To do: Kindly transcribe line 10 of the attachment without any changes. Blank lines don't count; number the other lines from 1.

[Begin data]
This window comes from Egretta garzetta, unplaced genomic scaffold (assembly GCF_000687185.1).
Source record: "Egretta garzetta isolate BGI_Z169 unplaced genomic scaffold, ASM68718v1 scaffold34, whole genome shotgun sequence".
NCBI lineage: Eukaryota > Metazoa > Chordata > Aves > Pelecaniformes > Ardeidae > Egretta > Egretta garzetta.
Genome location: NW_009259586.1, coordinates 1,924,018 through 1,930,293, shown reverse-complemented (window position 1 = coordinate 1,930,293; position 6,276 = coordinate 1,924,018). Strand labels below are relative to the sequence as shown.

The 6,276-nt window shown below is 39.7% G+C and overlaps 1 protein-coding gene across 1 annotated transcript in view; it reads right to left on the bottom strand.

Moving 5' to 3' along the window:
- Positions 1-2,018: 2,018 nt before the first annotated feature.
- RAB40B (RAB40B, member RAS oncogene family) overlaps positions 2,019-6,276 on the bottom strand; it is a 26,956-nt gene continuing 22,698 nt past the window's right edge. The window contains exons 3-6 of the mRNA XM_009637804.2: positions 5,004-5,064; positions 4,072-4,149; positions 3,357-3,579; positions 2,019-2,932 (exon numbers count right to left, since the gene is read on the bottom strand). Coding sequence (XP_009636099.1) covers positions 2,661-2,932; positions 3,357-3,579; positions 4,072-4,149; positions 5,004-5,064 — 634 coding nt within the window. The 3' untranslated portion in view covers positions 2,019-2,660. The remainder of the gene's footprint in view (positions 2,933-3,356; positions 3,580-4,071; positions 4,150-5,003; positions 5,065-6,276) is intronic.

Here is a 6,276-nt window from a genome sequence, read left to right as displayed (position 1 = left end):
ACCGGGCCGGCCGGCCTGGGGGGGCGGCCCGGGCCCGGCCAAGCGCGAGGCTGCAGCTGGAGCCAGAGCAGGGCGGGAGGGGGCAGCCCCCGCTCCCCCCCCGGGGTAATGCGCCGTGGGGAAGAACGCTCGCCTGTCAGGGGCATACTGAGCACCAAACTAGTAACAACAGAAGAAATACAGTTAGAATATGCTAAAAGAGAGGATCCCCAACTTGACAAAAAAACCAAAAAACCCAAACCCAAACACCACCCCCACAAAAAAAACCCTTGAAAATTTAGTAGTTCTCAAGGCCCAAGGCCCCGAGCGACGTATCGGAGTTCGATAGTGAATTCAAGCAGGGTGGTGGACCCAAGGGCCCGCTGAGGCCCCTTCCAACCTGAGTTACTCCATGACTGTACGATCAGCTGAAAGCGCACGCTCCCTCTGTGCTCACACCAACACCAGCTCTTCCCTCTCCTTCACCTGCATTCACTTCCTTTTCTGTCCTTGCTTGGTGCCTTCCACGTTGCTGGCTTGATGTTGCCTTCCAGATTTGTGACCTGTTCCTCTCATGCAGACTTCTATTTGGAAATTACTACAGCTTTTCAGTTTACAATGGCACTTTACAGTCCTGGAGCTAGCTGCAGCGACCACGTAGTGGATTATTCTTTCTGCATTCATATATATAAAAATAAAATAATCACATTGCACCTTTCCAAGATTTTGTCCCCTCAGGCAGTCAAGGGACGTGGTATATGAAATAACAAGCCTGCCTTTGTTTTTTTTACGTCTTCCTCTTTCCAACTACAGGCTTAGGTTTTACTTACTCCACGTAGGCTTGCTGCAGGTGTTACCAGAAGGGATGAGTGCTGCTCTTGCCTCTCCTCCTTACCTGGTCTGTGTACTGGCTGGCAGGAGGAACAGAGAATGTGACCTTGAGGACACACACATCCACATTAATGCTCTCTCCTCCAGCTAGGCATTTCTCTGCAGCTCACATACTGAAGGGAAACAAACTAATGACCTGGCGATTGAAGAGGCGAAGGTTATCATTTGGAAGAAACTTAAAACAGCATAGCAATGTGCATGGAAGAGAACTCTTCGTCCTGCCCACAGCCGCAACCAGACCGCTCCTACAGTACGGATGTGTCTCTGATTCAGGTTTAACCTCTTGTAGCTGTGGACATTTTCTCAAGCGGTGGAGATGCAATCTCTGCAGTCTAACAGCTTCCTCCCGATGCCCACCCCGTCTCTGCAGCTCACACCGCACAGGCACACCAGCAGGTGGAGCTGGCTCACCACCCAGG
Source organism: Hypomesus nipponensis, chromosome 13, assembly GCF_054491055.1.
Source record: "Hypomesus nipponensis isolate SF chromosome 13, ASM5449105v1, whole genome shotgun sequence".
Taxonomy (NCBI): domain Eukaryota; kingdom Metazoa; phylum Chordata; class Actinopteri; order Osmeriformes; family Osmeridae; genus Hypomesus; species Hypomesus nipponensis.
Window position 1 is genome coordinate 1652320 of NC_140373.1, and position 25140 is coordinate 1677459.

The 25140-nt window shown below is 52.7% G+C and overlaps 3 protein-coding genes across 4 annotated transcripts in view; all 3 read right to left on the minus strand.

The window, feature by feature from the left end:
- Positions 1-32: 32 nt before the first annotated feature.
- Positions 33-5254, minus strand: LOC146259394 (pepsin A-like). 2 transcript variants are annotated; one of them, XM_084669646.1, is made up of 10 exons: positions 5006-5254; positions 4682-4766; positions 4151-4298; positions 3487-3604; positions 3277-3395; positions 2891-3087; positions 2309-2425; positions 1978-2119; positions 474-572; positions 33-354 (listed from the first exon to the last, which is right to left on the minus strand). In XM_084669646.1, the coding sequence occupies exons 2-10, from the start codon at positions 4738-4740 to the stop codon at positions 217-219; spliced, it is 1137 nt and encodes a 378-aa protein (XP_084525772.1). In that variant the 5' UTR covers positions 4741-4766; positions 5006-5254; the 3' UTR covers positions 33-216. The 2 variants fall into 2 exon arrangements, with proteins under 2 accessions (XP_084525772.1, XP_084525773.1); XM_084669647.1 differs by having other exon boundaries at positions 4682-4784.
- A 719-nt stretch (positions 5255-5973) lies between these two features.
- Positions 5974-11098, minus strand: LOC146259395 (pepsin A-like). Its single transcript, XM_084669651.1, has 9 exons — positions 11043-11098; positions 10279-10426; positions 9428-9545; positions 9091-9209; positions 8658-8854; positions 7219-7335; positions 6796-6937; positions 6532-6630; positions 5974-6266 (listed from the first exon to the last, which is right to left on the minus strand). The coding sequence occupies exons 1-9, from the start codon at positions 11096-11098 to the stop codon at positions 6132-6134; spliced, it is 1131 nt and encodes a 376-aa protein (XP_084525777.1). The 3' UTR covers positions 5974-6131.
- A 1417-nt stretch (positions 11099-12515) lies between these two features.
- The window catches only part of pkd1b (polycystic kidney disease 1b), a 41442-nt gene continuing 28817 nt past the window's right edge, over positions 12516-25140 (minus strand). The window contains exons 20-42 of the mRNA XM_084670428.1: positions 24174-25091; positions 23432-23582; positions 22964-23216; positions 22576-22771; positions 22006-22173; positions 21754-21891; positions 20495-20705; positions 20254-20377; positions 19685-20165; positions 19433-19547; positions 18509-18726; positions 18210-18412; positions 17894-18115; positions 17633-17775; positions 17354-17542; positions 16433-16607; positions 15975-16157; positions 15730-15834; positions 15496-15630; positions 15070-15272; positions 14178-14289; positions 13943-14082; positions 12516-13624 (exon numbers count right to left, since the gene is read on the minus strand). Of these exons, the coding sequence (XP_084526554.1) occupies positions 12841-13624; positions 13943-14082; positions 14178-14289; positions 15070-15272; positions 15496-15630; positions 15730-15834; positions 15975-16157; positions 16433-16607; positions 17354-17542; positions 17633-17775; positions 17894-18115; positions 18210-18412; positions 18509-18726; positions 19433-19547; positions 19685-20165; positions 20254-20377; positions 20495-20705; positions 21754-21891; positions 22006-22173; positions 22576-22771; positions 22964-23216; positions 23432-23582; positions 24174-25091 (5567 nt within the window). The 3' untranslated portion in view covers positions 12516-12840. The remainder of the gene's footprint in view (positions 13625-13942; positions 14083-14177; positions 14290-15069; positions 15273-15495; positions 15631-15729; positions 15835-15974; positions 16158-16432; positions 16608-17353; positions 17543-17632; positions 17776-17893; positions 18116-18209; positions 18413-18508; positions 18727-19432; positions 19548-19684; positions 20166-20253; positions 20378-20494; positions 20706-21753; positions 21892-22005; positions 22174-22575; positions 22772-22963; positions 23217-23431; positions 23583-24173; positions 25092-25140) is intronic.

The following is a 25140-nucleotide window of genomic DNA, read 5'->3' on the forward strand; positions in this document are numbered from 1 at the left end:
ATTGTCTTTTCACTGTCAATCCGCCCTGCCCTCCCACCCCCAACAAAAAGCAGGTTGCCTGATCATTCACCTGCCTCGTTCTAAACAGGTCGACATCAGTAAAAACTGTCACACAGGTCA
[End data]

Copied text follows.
ACCGGGCCGGCCGGCCTGGGGGGGCGGCCCGGGCCCGGCCAAGCGCGAGGCTGCAGCTGGAGCCAGAGCAGGGCGGGAGGGGGCAGCCCCCGCTCCCCCCCCGGGGTAATGCGCCGTGGGGAAGAACGCTCGCCTGTCAGGGGCATACTGAGCACCAAACTAGTAACAACAGAAGAAATACAGTTAGAATATGCTAAAAGAGAGGATCCCCAACTTGACAAAAAAACCAAAAAACCCAAACCCAAACACCACCCCCACAAAAAAAACCCTTGAAAATTTAGTAGTTCTCAAGGCCCAAGGCCCCGAGCGACGTATCGGAGTTCGATAGTGAATTCAAGCAGGGTGGTGGACCCAAGGGCCCGCTGAGGCCCCTTCCAACCTGAGTTACTCCATGACTGTACGATCAGCTGAAAGCGCACGCTCCCTCTGTGCTCACACCAACACCAGCTCTTCCCTCTCCTTCACCTGCATTCACTTCCTTTTCTGTCCTTGCTTGGTGCCTTCCACGTTGCTGGCTTGATGTTGCCTTCCAGATTTGTGACCTGTTCCTCTCATGCAGACTTCTATTTGGAAATTACTACAGCTTTTCAGTTTACAATGGCACTTTACAGTCCTGGAGCTAGCTGCAGCGACCACGTAGTGGATTATTCTTTCTGCATTCATATATATAAAAATAAAATAATCACATTGCACCTTTCCAAGATTTTGTCCCCTCAGGCAGTCAAGGGACGTGGTATATGAAATAACAAGCCTGCCTTTGTTTTTTTTACGTCTTCCTCTTTCCAACTACAGGCTTAGGTTTTACTTACTCCACGTAGGCTTGCTGCAGGTGTTACCAGAAGGGATGAGTGCTGCTCTTGCCTCTCCTCCTTACCTGGTCTGTGTACTGGCTGGCAGGAGGAACAGAGAATGTGACCTTGAGGACACACACATCCACATTAATGCTCTCTCCTCCAGCTAGGCATTTCTCTGCAGCTCACATACTGAAGGGAAACAAACTAATGACCTGGCGATTGAAGAGGCGAAGGTTATCATTTGGAAGAAACTTAAAACAGCATAGCAATGTGCATGGAAGAGAACTCTTCGTCCTGCCCACAGCCGCAACCAGACCGCTCCTACAGTACGGATGTGTCTCTGATTCAGGTTTAACCTCTTGTAGCTGTGGACATTTTCTCAAGCGGTGGAGATGCAATCTCTGCAGTCTAACAGCTTCCTCCCGATGCCCACCCCGTCTCTGCAGCTCACACCGCACAGGCACACCAGCAGGTGGAGCTGGCTCACCACCCAGG